Strip for Murder is the second in Max Allan Collins’ comic book trilogy; subsequent to A Killing in Comics (2007), and prior to Seduction of the Innocent (2014). It was originally published in 2008, and Dover Mystery Classics has brought it back as a very nice trade paperback with all the trimmings—fully, and very nicely, illustrated by Terry Beatty.

Tuesday, April 28, 2015

"Desert Island Discs": Interview with Jack Higgins

A few years ago I stumbled across an old BBC radio interview, or more accurately conversation, with writer Harry Patterson. It is from a program called “Desert Island Discs”. The host is a smooth voiced man named Roy Plomley, and it was broadcast December 18, 1981.

The conversation meanders across several topics, including Mr. Patterson’s early life, military service, and writings. The talk is done between short music pieces selected by Mr Patterson, and it includes a nice mixture of jazz, big band, and classical. The music is enjoyable, but the interview is a real treat.

A favorite moment is when Mr Patterson discusses his fondness for a band leader named Al Bowlly. Mr Patterson wrote Bowlly, as a background character, into his 1972 novel The Savage Day. The Savage Day was Mr Patterson’s first bestseller, and afterwards he included—at least through 1981—a cameo for Al Bowlly in each of his novels for luck. A recurring character I have never noticed.

A few interesting facts. The Eagle Has Landed was translated into 43 languages, including Welsh. The Harry Patterson novels published after The Eagle Has LandedThe Valhalla Exchange, and To Catch a King specifically—were written for his American publisher Stein and Day and could not include the Jack Higgins name, likely due to contractual issues. The book he would want on a deserted island: The Four Quartets by T. S. Eliot.

The interview runs approximately 48 minutes, and it is well worth a listen. Mr Patterson also appeared in a “Desert Island Discs” episode broadcast March 5, 2006; unfortunately the online stream is currently unavailable. It is also very much worth seeking out.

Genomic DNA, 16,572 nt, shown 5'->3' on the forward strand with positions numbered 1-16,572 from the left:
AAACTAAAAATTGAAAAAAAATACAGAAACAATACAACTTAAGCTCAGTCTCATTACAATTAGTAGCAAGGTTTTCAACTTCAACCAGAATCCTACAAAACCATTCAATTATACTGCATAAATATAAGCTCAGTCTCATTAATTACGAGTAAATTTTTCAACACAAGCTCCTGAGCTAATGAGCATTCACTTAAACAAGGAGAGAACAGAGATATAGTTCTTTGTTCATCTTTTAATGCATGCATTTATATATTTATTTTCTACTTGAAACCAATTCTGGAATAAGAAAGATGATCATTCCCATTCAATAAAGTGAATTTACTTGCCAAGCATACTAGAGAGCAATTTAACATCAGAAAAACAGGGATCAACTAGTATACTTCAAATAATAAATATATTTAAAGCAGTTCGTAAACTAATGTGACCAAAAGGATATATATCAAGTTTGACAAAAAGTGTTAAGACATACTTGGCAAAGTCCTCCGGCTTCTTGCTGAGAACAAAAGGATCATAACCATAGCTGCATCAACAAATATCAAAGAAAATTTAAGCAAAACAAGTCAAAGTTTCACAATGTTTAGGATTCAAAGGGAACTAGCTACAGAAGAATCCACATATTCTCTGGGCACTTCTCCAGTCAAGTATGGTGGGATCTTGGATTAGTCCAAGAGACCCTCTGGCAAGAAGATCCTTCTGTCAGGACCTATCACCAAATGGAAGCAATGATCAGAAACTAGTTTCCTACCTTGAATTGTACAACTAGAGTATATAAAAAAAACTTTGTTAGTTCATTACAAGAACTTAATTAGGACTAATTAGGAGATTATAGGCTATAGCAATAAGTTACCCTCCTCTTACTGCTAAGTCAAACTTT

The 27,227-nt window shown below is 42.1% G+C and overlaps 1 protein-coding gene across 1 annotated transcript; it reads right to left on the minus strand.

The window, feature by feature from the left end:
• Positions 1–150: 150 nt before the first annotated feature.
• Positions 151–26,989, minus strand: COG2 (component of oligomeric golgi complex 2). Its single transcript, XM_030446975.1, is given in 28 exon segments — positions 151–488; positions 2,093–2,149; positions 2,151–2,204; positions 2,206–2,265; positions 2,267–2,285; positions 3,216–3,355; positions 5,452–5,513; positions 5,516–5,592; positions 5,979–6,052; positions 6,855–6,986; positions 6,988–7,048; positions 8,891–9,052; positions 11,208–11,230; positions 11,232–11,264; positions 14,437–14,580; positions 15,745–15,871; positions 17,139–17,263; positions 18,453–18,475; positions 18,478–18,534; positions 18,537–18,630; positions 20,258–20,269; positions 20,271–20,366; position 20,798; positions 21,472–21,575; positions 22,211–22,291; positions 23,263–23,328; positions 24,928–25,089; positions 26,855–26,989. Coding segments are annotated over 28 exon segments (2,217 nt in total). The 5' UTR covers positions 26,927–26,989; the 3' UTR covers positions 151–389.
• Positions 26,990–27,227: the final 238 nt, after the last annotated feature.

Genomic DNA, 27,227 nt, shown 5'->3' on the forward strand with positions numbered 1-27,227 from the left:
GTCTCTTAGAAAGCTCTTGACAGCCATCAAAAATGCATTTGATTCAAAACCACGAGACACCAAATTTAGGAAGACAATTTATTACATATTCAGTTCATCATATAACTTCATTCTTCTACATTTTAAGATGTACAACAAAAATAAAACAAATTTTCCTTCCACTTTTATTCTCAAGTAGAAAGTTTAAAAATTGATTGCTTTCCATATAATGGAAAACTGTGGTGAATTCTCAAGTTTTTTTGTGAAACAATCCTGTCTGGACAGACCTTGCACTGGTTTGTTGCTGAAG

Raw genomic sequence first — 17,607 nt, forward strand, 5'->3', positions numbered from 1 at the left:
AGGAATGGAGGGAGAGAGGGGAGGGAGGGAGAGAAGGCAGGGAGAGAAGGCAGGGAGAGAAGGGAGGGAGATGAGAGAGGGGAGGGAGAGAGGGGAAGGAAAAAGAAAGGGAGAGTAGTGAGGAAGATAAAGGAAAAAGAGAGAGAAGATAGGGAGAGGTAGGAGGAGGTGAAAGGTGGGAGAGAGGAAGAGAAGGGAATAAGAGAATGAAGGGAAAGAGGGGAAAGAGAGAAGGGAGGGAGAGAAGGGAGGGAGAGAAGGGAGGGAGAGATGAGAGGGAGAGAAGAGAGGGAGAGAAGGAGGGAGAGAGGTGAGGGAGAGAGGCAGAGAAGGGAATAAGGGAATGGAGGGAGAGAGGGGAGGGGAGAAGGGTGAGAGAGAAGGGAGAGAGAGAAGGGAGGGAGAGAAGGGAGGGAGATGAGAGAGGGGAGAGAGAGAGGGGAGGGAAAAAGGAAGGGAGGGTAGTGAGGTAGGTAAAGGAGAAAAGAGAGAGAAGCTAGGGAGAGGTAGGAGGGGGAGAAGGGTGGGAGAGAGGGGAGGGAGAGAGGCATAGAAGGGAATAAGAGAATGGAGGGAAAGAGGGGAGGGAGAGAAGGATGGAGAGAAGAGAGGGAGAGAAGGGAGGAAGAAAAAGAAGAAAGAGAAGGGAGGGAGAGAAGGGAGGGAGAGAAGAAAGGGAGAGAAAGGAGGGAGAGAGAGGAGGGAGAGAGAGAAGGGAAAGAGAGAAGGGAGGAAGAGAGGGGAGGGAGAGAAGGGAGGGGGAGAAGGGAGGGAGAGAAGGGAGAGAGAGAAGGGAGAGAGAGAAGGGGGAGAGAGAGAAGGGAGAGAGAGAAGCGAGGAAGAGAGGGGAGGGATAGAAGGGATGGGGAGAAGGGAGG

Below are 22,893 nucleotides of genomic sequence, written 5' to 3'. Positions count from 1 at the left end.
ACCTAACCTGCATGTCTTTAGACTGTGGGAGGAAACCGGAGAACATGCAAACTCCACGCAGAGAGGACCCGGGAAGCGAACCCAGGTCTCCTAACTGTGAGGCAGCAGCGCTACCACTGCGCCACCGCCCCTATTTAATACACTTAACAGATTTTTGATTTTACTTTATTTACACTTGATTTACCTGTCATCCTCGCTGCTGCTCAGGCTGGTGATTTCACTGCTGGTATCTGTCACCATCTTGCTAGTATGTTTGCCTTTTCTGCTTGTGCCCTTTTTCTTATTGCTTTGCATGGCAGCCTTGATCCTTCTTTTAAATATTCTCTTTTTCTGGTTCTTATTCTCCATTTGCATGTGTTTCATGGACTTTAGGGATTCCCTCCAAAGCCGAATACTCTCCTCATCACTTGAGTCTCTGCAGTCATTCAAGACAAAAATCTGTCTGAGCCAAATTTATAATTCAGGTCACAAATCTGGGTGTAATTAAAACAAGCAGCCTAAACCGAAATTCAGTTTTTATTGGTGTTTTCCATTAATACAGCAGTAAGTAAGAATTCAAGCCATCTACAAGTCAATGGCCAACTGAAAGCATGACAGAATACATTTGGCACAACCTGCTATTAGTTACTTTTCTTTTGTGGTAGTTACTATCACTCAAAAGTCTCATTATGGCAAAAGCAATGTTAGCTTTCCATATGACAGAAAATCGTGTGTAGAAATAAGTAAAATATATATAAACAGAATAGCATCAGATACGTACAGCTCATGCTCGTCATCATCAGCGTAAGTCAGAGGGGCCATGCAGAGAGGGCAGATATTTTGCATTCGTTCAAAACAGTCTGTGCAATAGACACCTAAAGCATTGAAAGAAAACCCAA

Sunday, April 26, 2015

Thrift Shop Book Covers: "Needle in a Timestack"

Needle in a Timestack was a paperback original published by Ballantine Books in 1966, which is the very edition that caught my attention. It is a collection of ten early Robert Silverberg stories. The artwork is intriguingly reminiscent—to my naïve eye—of Wassily Kandinsky’s expressionist paintings. It is vivid, stark, and muted; a contradiction that works well. The artist: Richard Powers (1921 – 1966).






















The opening paragraph, of the story “The Pain Peddlers”:

“The phone bleeped. Northrop nudged the cut-in switch and heard Maurillo say, ‘We got a gangrene, chief. They’re amputating tonight.’”

Needle in a Timestack includes the following stories: “The Pain Peddlers” (1963), “Passport to Sirius” (1958), “Birds of a Feather” (1958), “There was an Old Woman—“ (1958), “The Shadow of Wings” (1963), “Absolutely Inflexible” (1956), “His Brother’s Keeper” (1959), “The Sixth Palace” (1955), “To See the Invisible Man” (1963), and “The Iron Chancellor” (1958).

This is the fourteenth in a series of posts featuring the cover art and miscellany of books I find at thrift stores and used bookshops. It is reserved for books I purchase as much for the cover art as the story or author.